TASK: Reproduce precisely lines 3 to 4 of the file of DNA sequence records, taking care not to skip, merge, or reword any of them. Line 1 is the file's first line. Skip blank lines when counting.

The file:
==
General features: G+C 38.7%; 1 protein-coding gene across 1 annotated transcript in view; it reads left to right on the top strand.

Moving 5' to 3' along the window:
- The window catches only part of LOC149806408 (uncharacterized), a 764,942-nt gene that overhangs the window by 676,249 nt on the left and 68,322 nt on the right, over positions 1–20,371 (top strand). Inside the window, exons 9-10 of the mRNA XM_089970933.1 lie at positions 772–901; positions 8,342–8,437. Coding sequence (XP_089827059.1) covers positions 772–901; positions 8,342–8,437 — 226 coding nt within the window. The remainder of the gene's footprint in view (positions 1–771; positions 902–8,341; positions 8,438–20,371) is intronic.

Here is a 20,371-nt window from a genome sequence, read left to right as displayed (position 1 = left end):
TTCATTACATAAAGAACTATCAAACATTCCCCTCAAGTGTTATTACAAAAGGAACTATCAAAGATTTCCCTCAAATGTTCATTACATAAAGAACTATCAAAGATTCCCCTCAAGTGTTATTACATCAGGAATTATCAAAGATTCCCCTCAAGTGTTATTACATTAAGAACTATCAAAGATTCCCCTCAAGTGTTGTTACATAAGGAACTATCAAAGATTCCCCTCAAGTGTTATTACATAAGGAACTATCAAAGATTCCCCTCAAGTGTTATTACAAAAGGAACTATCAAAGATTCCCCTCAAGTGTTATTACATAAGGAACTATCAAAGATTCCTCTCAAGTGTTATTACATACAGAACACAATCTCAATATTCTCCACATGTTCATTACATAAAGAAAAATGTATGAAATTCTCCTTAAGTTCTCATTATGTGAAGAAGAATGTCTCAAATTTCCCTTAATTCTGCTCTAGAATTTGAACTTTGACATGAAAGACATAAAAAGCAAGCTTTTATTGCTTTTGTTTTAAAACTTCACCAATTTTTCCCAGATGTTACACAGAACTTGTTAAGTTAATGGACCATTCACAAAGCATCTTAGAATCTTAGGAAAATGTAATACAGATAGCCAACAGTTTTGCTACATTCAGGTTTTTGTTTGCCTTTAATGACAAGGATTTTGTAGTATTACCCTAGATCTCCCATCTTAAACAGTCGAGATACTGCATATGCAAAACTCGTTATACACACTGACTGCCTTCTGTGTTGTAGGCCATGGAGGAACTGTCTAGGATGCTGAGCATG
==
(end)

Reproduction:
- The window catches only part of LOC149806408 (uncharacterized), a 764,942-nt gene that overhangs the window by 676,249 nt on the left and 68,322 nt on the right, over positions 1–20,371 (top strand). Inside the window, exons 9-10 of the mRNA XM_089970933.1 lie at positions 772–901; positions 8,342–8,437. Coding sequence (XP_089827059.1) covers positions 772–901; positions 8,342–8,437 — 226 coding nt within the window. The remainder of the gene's footprint in view (positions 1–771; positions 902–8,341; positions 8,438–20,371) is intronic.

Here is a 20,371-nt window from a genome sequence, read left to right as displayed (position 1 = left end):